Re: [PATCH] Input: evdev - use monotonic clock for event timestamps
From: Daniel Kurtz
Date: Thu Oct 06 2011 - 02:26:05 EST
On Thu, Oct 6, 2011 at 11:42 AM, Dmitry Torokhov
> On Wed, Oct 05, 2011 at 03:35:11PM +0100, Chase Douglas wrote:
>> On 10/05/2011 10:23 AM, Henrik Rydberg wrote:
>> >> I understand your concern about breaking random drivers, and am hoping
>> >> that someon on this list could indicate whether this is a real concern
>> >> or not. To get a better feeling for possible regressions, I checked
>> >> xf86-input-evdev & -synaptics, and neither uses the evdev timestamp in
>> >> their current incarnations. Any idea what else might be a good place
>> >> to check?
>> > The input system is used for all sorts of events - switches, for
>> > instance. The point is that it is nearly impossible to know if
>> > something will break or not, hence the reluctance to modify interfaces.
>> >> One option is to make the evdev timestamp clock source a per-driver
>> >> configuration option (controllable from userspace?). This sounds like
>> >> it is doable, but would be significantly more complicated.
>> >> Another option would be to timestamp with monotonicraw + boottime +
>> >> sleeptime. This would be approximately wall clock time, but without
>> >> ntp and slew adjustments. But, I fear this would just make the rare
>> >> driver issue less obvious, since it would only become obvious when the
>> >> two clock sources started drifting apart.
>> > I agree, the problem is not really solvable. Dmitry?
>> We could put it into the -next tree early on in the cycle, and then it
>> will be in -next for a cycle and in Linus' tree for the real dev cycle.
>> By that time we would hope any issues would have emerged.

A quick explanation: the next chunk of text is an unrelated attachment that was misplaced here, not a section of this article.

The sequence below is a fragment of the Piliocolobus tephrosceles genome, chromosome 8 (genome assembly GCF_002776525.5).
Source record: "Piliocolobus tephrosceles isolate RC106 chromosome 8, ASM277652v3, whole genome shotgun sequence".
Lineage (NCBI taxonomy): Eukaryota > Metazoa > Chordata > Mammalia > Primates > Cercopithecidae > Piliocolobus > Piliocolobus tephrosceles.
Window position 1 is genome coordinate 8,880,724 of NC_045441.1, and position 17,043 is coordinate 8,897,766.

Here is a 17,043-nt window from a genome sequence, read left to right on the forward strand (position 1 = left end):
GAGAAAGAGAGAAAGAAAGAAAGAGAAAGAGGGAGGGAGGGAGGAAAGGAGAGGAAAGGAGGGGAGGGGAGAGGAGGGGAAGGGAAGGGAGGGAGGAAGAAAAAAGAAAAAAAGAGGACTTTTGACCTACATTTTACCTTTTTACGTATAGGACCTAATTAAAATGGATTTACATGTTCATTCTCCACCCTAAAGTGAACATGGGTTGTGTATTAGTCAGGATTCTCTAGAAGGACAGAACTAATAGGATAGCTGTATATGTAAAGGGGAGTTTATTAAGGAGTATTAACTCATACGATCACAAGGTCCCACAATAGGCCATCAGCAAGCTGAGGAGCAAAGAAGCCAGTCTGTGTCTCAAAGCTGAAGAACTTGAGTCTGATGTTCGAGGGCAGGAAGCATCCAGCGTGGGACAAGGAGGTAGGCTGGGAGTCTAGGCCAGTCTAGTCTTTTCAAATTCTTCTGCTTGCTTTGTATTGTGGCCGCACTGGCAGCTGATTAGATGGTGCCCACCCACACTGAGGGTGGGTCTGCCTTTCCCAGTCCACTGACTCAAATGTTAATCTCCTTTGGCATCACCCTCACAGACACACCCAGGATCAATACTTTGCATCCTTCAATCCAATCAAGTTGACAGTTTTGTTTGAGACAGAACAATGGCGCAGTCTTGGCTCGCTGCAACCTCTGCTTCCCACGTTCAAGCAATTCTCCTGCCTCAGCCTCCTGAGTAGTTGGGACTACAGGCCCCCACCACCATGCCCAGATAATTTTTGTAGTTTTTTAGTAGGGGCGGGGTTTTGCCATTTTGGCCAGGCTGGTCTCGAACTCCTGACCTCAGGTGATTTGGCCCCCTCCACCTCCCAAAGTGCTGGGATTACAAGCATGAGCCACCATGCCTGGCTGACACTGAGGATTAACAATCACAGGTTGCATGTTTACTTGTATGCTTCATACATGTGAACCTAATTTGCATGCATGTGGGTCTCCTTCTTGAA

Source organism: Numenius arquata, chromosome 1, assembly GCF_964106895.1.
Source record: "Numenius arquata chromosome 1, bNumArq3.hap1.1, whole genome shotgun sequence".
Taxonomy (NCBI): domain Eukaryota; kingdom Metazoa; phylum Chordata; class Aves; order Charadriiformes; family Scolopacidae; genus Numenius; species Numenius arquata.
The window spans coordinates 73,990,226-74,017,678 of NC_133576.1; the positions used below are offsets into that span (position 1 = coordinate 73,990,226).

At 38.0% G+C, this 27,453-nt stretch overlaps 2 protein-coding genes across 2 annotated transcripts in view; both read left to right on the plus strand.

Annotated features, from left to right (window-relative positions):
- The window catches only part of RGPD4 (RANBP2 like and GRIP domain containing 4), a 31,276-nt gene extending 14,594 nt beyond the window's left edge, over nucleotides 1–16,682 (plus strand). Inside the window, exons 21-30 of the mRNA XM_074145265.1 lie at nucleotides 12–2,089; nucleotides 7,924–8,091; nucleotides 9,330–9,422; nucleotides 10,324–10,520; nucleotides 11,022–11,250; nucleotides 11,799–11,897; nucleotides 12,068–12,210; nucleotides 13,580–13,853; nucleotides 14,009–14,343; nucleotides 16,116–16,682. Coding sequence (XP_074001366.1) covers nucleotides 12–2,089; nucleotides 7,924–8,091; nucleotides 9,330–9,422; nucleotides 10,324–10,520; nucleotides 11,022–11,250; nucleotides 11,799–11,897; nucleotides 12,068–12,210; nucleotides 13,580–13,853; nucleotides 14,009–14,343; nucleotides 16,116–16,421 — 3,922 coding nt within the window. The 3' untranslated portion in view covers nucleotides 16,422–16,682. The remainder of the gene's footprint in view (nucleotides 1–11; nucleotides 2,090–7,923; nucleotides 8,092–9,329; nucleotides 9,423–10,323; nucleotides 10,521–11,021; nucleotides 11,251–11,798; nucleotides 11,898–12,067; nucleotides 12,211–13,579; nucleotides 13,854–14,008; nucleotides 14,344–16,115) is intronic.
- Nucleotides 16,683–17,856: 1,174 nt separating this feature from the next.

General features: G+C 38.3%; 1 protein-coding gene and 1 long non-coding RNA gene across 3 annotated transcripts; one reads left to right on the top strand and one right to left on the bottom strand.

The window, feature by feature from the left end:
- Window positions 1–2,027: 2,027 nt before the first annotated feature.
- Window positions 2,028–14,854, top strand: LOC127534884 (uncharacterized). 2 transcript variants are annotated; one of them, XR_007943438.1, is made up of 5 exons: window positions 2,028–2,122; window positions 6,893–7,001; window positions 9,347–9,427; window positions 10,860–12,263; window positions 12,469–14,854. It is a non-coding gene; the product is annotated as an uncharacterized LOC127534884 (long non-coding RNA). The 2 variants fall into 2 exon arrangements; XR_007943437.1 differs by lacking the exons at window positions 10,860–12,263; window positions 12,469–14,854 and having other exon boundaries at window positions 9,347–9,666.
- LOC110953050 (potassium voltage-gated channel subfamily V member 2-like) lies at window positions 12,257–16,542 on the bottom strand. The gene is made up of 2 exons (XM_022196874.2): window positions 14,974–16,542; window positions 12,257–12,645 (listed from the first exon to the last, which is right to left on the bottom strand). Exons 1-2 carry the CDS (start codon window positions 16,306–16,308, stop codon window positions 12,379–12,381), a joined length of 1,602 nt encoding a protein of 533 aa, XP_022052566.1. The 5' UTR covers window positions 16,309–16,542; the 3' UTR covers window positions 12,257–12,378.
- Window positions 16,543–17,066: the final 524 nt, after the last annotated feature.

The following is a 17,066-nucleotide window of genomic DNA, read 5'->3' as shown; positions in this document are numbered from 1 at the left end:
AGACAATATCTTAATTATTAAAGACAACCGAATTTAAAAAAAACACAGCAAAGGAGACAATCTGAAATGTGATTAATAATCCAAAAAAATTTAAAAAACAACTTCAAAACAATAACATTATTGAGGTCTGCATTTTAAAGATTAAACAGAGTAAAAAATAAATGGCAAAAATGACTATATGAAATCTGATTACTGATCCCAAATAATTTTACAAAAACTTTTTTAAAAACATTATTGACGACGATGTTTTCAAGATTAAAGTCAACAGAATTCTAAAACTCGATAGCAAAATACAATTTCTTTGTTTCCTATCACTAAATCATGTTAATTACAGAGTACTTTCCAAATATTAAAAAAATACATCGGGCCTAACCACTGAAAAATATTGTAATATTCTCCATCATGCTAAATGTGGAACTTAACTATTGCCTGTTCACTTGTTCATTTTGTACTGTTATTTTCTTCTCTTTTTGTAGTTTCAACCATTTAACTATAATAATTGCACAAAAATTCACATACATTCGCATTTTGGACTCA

> No, I do not think so - as we already descovered users of that field (if
> they are exist) are pretty obscure and I doubt that they actively track
> development kernels.
>> I'm not sure if that is a responsible approach. I agree that the change
>> would be good, but how sure would we be that nothing would break based
>> only on testing in development trees?
>> My personal thoughts are that I doubt it would cause issues. Based on
>> that gut feel, I would say that this approach is reasonable. However,
>> I'm just one voice in all this :).
> I can see key loggers wanting to see real time of captured events
> instead of monotonic time...
Such a userspace key logger or driver that uses the timestamp field
today is probably comparing it to userspace time queried by
gettimeofday(). To work with a monotonic timestamp, they could use
clock_gettime(CLOCK_MONOTONIC, &ts) instead.
> If we really need this I think we'll have to go per-file descriptor time
> source selection and ioctl way. However can we get the use case
> explained again? Why is wall clock jumps so much in middle of the
> motion? Can userspace detect negative time jumps and simply abort
> gestures in such cases?
Userspace can detect 'time going backwards' easily enough, but
detecting 'time slowing down' or 'time speeding up' is harder.
Userspace (touch/mouse) input drivers that want to do ballistics
calculations would benefit from a good, accurate, monotonic timestamp
as low down in the stack as possible to reduce jitter. In particular,
the timestamp deltas are used to determine contact velocity, and can also
be used to better understand and compensate for response latency and jitter
throughout the entire stack.
Another approach could be:
Treat the "evdev-layer-assigned" timestamp as purely informational -
it is applied per-event anyway, which isn't really what userspace
needs. Instead, have touch kernel drivers use another "timestamp"
axis/valuator (ABS_TIMESTAMP?), based off of a monotonic time source,
(preferably get_monotonic_boottime()) taken somewhere early in irq processing.
My concern about this approach was that it would make drivers
significantly more chatty. evdev currently squashes events, or even
entire reports (I don't know the proper term for collection of events
terminated by EV_SYN), if the values don't change. The timestamp axis
would always change, hence it would always be sent, even if no other
axes change. Of course, we can mitigate this with special-case
handling of the ABS_TIMESTAMP in the evdev layer.
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